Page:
With work travel absenting my wife to Toronto for meetings, and children now working in other countries, I phoned up my 93-year-old mom and appealed to her life-long impulsiveness: “I am calling to invite you to Skelhp for a week. I’ll give you an hour to decide. Call me back!”
I know her well enough to predict the outcome. Ten minutes later she called back, announced that she had cancelled two doctor’s appointments and a bridge game with her apartment mates. “I’m coming. When will you pick me up?”
I was surprised to see that she was travelling comparatively light: three small cloth bags and her “wheelie” – a wheeled walker. Still living resolutely on her own, she has had eight falls over the last three years, causing four concussions, and necessitating a more careful approach to her customary long neighbourhood walks. One bag contained her art materials, another contained her “medical things” – she now takes eight drugs per day – and a third her clothing for the trip.
I put the wheelie in the pickup and opened her door to let her get in – no simple exercise. It’s an effort to reach up and grasp the door grip, put her right foot on the rail-step, and hoist her body into the seat. A large part of this effort occurs because she tore two ligaments in her right arm (and four in her left) way back in her 80s when she had to exit a bobbing Zodiac shore-craft and climb a suspended stairway on a Russian ice-breaker in the Canadian Arctic. But that’s another story.
Next we zipped through traffic to Horseshoe Bay, where we both scored Wednesday senior’s fares ($8.20) on the Queen of Surrey. This was a cause for much hilarity.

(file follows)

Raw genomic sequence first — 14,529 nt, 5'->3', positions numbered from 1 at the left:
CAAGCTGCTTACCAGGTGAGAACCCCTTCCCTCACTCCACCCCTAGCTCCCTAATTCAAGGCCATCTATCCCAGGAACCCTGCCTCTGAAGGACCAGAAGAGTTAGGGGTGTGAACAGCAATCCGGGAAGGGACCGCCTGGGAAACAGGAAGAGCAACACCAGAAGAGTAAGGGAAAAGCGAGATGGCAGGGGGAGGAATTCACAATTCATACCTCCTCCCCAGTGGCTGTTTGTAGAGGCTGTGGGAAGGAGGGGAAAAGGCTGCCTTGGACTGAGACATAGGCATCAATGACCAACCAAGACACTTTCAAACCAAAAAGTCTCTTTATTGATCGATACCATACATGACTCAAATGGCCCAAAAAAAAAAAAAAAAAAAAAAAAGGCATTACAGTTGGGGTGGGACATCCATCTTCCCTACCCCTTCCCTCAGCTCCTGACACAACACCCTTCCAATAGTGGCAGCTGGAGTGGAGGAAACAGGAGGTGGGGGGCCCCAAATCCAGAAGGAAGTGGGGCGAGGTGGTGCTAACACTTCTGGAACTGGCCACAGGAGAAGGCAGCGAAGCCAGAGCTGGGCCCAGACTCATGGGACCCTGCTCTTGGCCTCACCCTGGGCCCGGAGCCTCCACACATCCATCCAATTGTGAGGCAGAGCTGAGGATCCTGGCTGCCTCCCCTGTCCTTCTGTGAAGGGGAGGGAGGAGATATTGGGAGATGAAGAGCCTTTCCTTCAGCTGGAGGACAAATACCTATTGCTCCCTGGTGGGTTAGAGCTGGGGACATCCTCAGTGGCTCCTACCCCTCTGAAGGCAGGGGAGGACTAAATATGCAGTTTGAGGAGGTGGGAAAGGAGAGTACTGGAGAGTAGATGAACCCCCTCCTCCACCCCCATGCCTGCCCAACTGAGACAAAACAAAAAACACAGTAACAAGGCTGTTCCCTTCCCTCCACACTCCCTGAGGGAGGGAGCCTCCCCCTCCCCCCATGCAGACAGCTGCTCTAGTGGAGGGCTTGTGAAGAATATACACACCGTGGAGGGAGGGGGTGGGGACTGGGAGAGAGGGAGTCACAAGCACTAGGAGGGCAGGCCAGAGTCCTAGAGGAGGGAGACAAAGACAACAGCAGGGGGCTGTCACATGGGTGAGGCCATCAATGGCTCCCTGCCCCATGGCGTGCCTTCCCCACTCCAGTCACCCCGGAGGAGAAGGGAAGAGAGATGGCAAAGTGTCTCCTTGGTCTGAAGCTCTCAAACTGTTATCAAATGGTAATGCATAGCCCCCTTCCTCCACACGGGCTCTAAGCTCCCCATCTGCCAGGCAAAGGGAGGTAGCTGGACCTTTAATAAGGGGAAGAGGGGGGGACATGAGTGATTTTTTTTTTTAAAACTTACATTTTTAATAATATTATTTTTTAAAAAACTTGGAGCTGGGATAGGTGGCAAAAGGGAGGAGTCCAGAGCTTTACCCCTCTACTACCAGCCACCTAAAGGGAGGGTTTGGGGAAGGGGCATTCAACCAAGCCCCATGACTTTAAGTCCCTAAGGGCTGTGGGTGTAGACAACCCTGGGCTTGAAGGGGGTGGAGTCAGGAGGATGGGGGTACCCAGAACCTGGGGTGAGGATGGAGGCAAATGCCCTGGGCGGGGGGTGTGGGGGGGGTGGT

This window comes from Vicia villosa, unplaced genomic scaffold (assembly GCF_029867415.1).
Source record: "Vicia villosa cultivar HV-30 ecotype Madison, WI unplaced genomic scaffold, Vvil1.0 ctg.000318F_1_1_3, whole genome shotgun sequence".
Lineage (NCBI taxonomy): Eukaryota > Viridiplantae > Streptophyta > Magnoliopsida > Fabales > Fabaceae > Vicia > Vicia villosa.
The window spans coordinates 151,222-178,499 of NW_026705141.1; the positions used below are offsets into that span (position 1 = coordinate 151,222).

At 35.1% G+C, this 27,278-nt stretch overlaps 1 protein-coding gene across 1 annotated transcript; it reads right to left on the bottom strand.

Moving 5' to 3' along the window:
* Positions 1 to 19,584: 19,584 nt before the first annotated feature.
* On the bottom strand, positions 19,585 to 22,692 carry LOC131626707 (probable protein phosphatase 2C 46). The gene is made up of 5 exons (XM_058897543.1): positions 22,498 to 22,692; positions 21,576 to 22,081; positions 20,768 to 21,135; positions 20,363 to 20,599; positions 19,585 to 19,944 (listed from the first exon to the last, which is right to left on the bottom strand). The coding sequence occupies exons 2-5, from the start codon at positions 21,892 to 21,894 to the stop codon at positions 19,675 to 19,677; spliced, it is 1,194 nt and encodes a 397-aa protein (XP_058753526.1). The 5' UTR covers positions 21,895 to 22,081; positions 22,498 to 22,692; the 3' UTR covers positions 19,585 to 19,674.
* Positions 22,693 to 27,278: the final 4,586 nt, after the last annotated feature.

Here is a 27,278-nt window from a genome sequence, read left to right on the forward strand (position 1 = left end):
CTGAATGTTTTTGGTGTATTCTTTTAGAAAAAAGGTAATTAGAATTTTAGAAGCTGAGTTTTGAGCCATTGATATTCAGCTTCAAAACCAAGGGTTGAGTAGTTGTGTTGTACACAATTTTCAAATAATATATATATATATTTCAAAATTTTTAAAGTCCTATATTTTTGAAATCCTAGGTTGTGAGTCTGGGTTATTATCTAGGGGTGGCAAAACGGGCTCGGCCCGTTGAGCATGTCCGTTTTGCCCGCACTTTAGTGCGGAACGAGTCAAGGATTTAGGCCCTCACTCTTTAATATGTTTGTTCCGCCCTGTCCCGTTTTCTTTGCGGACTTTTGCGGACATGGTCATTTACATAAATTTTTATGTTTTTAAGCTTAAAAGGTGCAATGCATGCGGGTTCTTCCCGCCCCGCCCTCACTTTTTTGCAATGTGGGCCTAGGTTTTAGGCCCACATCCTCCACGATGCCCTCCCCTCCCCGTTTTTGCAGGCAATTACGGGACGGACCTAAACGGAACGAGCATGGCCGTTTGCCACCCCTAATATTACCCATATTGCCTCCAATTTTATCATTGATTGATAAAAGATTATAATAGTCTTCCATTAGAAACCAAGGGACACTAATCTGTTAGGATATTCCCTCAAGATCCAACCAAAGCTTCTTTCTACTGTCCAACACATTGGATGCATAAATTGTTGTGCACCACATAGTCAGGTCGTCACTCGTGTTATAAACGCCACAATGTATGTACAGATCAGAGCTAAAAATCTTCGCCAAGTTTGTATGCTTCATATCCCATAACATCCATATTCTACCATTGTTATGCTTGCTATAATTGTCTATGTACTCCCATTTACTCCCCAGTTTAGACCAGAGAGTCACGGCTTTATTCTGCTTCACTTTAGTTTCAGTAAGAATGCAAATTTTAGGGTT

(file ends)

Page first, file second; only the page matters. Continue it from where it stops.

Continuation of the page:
We also were offered a special parking spot next to the on-board elevator. No stairs for Mom. We had breakfast aboard and walked about arm-in-arm, without the wheelie, as we approached Langdale ferry terminal. On the drive up the Sunshine Coast to Earls Cove, we stopped at Clayton’s in Sechelt for food shopping. Mom sat in the truck while I sped-shopped. She was amazed that shopping could be done in six minutes. “In Vancouver that chore takes me one hour!”
The last hour of the road trip is on a very winding highway. Curve follows curve. “For God’s sake, go slower – I’m going to throw up!’ I slowed down.
My cell phone rang several times and Mom bobbled each call response in a different way. “How annoying. You see – I don’t have a cell phone! It’s hard enough keeping up with all the e-mails I get on my computer! All this technology can be so needlessly complicating.” I agreed.
Finally the last ferry terminal loomed – Earls Cove. “That sign is grammatically incorrect. There should be an apostrophe in ‘Earl’s,’ called out mom, once a professor of fine arts.
We pulled into the terminal. “Now can you get me James on the phone? I have to wish him a happy birthday.” This kind of request would pop up all week. Always with an air of immediacy. As in, “I must call right now!” I obliged.
The last leg of the trip is the most beautiful. The MV Island Sky traverses the front third of Jervis Inlet and Hotham Sound, with snow-capped peaks and the 200 metres of Freil Falls adding to the splendour. Mom drank it all in with evident appreciation.
“I think I may move here,” she announced. “I am going to inquire at the realtors in Powell River. I would like a ‘bolt-hole.’”
Whatever that is, I thought. “But Mom, your care team of docs and dentist and podiatrist and all your pals are in Vancouver,” I countered. “That doesn’t mean I can’t have a bolt-hole here,” she replied.
“I’m not too old to have more adventures, you know.”
Mike Robinson has been CEO of three Canadian NGOs: the Arctic Institute of North America, the Glenbow Museum and the Bill Reid Gallery. Mike has chaired the national boards of Friends of the Earth, the David Suzuki Foundation, and the Canadian Parks and Wilderness Society. In 2004, he became a Member of the Order of Canada.